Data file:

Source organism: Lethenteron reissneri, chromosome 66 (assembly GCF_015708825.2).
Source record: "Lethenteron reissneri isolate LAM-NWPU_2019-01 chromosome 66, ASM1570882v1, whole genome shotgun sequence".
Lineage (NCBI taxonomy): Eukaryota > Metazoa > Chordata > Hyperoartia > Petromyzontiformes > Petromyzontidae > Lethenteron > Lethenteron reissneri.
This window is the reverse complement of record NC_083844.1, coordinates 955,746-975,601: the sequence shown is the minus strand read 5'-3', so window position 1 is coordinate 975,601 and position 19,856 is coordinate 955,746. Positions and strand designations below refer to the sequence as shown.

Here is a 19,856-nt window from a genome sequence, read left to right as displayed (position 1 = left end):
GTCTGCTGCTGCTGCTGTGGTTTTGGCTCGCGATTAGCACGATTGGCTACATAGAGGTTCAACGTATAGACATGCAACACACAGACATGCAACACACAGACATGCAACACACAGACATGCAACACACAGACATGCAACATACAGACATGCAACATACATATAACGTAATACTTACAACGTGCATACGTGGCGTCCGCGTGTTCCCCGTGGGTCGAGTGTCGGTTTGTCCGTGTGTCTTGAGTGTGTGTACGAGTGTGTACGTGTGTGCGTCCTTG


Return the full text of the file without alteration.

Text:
Source organism: Lethenteron reissneri, chromosome 66 (assembly GCF_015708825.2).
Source record: "Lethenteron reissneri isolate LAM-NWPU_2019-01 chromosome 66, ASM1570882v1, whole genome shotgun sequence".
Lineage (NCBI taxonomy): Eukaryota > Metazoa > Chordata > Hyperoartia > Petromyzontiformes > Petromyzontidae > Lethenteron > Lethenteron reissneri.
This window is the reverse complement of record NC_083844.1, coordinates 955,746-975,601: the sequence shown is the minus strand read 5'-3', so window position 1 is coordinate 975,601 and position 19,856 is coordinate 955,746. Positions and strand designations below refer to the sequence as shown.

Here is a 19,856-nt window from a genome sequence, read left to right as displayed (position 1 = left end):
GTCTGCTGCTGCTGCTGTGGTTTTGGCTCGCGATTAGCACGATTGGCTACATAGAGGTTCAACGTATAGACATGCAACACACAGACATGCAACACACAGACATGCAACACACAGACATGCAACACACAGACATGCAACATACAGACATGCAACATACATATAACGTAATACTTACAACGTGCATACGTGGCGTCCGCGTGTTCCCCGTGGGTCGAGTGTCGGTTTGTCCGTGTGTCTTGAGTGTGTGTACGAGTGTGTACGTGTGTGCGTCCTTG